by Tom Robb
When Henry Ford first put his Model T’s and Model A’s on the assembly line, he introduced a revolutionary concept: workers should be able to afford the cars they are making. That concept seems lost on today’s business leaders and others.
Last week, Oakton Community College, which serves Glenview and several North Shore communities, held a meeting in which academic department heads and union officials were told to limit adjunct instructors credit hours of work. Union officials say college administrators wanted to ensure none of their adjunct faculty would work enough hours to qualify for mandatory health insurance under the Affordable Care Act (ACA), also called “Obamacare” by some, that takes effect next year.
The ACA mandates employees working more than 30 hours per week receive health insurance with a few exceptions for small companies. Meanwhile, disparities between what those at the top of the income ladder earn compared to those at the bottom continue to widen.
The ACA and proposed hike to $9 per hour in the minimum wage leads business leaders to claim the sky is falling, saying the moves would kill “job creation.” As seen locally by officials at Oakton, this phenomenon is not limited to hourly workers in factories or those serving up your morning cup of coffee. It is college faculty teaching our youth (and not so young) at colleges and universities.
These instructors at Oakton and other colleges and universities, cobbling together a living teaching at two, three and four colleges and universities, with little if any job security from one semester to the next, are often referred to as “Roads Scholars.”
Roads Scholars are not unique to Oakton, but the move to preemptively ensure none get health insurance is cause for concern.
The number of adjunct faculty members is also increasing. Union officials say adjunct instructors rather than full-time professors teach 65 percent of classes at Oakton. Others in business have talked about finding ways around the health care law and its 30-hour rule. The bottom line is the affect on communities by putting the squeeze on workers for that little extra profit.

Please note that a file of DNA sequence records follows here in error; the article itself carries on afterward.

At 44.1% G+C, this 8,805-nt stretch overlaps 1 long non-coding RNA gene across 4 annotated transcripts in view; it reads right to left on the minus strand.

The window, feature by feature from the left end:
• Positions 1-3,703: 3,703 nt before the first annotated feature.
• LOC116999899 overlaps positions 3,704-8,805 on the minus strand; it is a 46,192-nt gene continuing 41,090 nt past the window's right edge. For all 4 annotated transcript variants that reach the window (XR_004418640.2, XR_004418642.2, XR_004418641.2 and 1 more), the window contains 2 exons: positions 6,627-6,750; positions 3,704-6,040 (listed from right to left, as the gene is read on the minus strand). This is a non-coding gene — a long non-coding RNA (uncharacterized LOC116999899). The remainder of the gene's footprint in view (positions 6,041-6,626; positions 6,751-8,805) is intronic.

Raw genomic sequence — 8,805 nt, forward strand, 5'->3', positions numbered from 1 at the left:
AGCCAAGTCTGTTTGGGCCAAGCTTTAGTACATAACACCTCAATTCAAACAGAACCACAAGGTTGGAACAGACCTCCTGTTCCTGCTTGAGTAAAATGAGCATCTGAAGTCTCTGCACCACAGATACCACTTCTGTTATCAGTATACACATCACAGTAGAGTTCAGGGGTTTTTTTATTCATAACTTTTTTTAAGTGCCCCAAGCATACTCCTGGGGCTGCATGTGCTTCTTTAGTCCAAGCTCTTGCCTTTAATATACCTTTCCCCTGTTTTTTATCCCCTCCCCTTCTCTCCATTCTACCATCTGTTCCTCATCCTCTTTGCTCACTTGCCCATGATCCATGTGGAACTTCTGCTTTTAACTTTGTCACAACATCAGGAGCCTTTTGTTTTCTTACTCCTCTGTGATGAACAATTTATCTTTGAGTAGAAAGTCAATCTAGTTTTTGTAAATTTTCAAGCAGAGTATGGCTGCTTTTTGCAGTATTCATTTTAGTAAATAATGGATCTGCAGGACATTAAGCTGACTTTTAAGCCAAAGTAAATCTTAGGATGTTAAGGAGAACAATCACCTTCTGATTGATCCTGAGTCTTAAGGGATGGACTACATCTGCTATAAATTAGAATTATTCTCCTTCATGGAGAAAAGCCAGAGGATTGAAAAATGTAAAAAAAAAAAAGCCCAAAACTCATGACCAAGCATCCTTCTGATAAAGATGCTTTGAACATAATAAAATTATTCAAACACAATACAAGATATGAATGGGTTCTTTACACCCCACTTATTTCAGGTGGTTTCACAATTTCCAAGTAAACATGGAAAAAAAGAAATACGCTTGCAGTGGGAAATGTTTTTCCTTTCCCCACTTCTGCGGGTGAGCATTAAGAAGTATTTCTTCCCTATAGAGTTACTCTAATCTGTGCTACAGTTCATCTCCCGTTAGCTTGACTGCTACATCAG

Northfield Township, near Oakton Community College, recently purchased a new building. A key consideration in site selection was a building with enough space for growing food pantry demand. For years Northfield Township officials have said the number of people depending on food from the pantry continues at a strong steady climb with no signs of slowing in this jobless recovery. People who once donated are now clients depending on the pantry to eat.
In the short-term, lower wages and hiring part-time rather than full-time employees not entitled to benefits does make for higher profits. However, in the long-term this kind of nickel and diming of the workforce leads to an unhealthy community populated with workers who are stressed by their inability to pay mounting bills and work longer hours for less money.
As bonuses and compensation at the top continue to rise, top managers and those authorizing six, seven and eight-digit annual paychecks need to ask themselves if they should do so at the cost of their communities and those at the bottom.
The Illinois town of Glenview has a fine tradition of giving to those in need through charities. Giving a man (or woman) a fish feeds them for a day. While that is clearly needed, taking away the self-respect and self-sufficiency of good jobs people can support families on, for the sake of the short-term, robs that ability to fish for themselves.
Those in positions of influence over labor decisions, whether at Oakton Community College or in corporate quarters, should consider whether a little more pay and a little less profit might make for a better end in their long term investment.